April 1892: Fine-Arts – Messrs Van Baerle Brothers, Hope Street – Works by Miss Lily Blatherwick, R.S.W.

An article on page six of The Glasgow Herald, on Monday the 4th of April, 1892, reads:


FINE-ARTS. – Messrs Van Baerle Brothers, Hope Street, are at present showing a small

collection of pictures and water-colour drawings by Miss Blatherwick, R.S.W. Visitors to

the exhibition in connection with the Institute of the Fine-Arts, now running its course in

Sauchiehall Street, may have noticed two contributions by Miss Blatherwick to the art of

the year. These are good enough in their way, but they do not show the artist at her best.

For this higher exposition we must visit the gallery of Van Baerle, where Miss Blatherwick’s

refinement and strength are strikingly attested in a series of pictures, chiefly of flowers.

It is a common notion that the study of flowers for artistic purposes is one for ladies only.

Such art is supposed to be limited in it [sic] scope, and for that reason to be eschewed by

painters of the ruder sex. Like all prejudices, this particular one dies hard, but it is dying.

Not to multiply the names of artists of repute who not unfrequently bring the exercise of

their highest skill to bear on leaf and blossom, we may mention those of James Paterson,

T. Millie Dow, and John Henderson. In pictures of this class bearing their names we have

not merely beauty of form and bloom, but artistic treatment and arrangement. So also in

the flower studies of Miss Blatherwick. The product of the garden is presented, with the

added graces of the artist, who makes combinations that do not suggest themselves to a

duller eye, and invests her subject with well-considered light and shadow. Of this we have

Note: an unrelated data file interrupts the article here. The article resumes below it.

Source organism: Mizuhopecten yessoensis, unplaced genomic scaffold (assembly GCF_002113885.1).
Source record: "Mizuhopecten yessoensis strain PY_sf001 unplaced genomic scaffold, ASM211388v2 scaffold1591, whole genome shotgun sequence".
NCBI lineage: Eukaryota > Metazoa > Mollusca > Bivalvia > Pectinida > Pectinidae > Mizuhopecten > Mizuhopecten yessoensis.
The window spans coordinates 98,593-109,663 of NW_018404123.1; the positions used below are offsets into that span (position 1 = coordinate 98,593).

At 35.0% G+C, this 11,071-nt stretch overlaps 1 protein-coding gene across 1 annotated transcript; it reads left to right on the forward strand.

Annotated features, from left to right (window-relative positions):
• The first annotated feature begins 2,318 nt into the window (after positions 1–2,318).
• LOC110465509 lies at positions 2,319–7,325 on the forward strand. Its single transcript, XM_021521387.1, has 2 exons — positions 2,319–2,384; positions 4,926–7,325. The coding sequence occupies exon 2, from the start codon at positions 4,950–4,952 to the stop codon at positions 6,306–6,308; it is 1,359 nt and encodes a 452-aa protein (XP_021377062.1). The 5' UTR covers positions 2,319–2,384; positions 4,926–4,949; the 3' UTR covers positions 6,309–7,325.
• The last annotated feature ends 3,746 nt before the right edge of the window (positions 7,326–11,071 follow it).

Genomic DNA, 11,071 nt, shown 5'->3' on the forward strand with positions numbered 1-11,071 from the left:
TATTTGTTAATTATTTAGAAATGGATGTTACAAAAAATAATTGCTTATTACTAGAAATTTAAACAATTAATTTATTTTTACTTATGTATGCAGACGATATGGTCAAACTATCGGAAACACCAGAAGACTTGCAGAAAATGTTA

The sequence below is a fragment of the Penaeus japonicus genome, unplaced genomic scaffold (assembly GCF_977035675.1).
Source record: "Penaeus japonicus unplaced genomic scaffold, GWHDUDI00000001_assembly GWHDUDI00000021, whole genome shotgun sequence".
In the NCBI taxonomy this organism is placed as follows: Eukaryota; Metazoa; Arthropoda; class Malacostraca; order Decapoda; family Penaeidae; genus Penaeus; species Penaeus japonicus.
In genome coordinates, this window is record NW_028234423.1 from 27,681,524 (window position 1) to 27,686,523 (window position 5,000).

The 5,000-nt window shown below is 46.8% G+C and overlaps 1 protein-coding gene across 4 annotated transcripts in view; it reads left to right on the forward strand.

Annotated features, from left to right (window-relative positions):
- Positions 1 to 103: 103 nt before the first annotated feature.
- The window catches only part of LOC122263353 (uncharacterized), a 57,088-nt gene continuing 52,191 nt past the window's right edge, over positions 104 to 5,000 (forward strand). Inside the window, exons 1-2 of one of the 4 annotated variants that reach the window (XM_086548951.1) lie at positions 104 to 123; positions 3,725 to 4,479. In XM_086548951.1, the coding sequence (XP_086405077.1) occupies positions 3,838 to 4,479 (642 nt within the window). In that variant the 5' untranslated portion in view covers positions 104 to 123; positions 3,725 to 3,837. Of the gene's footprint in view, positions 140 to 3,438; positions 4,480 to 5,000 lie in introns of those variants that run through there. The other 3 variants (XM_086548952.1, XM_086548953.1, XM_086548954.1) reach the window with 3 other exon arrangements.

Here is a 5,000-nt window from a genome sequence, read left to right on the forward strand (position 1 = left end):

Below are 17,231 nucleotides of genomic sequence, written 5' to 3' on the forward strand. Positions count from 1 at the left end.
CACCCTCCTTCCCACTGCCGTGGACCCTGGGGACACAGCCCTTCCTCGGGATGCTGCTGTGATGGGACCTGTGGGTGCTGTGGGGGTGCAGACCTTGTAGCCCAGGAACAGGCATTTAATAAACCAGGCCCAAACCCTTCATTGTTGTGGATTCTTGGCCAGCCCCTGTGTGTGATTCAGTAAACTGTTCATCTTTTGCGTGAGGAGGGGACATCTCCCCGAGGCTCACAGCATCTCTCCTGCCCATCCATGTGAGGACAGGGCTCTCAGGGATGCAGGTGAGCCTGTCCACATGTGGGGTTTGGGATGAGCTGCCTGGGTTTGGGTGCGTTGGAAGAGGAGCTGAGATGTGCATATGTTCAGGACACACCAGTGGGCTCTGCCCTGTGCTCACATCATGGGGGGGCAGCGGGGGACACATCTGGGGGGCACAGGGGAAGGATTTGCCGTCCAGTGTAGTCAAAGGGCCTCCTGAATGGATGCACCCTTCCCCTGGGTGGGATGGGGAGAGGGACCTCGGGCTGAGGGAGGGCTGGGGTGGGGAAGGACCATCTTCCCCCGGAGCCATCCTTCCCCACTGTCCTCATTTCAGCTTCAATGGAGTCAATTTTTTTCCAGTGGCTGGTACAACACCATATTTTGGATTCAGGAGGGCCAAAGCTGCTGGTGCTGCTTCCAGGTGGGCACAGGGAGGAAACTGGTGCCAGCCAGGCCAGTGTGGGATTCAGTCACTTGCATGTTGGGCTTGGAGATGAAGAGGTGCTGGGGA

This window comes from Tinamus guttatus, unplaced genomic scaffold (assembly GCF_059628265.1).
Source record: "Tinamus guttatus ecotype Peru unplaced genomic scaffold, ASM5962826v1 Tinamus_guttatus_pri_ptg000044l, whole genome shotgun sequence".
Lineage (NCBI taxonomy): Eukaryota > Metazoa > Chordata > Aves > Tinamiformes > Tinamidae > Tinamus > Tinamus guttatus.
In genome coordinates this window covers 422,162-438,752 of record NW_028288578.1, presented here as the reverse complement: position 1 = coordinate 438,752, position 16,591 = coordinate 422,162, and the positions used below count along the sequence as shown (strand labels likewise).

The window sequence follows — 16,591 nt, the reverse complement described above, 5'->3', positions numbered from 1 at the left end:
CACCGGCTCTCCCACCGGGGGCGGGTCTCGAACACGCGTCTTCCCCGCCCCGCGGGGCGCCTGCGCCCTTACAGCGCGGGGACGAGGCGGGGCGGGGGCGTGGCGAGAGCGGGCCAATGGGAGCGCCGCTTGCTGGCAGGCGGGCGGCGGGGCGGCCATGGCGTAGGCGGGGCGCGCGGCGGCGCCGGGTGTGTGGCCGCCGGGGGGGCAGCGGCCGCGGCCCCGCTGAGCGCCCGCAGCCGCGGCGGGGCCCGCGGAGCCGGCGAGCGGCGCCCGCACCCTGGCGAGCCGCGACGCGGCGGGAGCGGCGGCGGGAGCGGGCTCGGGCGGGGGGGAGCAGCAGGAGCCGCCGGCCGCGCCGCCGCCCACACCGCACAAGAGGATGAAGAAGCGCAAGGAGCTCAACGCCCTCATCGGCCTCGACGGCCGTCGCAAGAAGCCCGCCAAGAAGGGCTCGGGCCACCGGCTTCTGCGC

a convincing illustration in her first picture in the order of the catalogue, ‘A Pot of Roses.’

The flowers are placed in a reddish-brown jar, the pink and white blossom full out, and

dropping off in fragrant shower. Stem and leaf lend coolness to the bright tints, which are

further accentuated by the deep shadows of the pot. This we regard as perhaps the most

successful of the flower studies, although the second picture of the series, ‘Purple Poppies,’

the green of the leaves continued in the background, may be reckoned as scarcely if at all

inferior in quality. Miss Blatherwick paints the flowers of all the seasons – of spring, summer,

and Christmas – and she does so with breadth as well as daintiness. She has, too, several

landscapes, of which we may only mention two small pictures in tender greys, ‘On the

Hampshire Avon,’ and ‘By the River Side,’ in the latter of which trees of characteristic growth

are repeated in the stream below. The collection is one of distinct merit.”


There is an advertisement on the front page of this issue of the Herald, under “Fine Arts and Exhibitions”.


The two paintings in the 1892 Institute exhibition were: number 53, Evening on the Avon, and number

399, ‘A Mile from Town to the Farm’.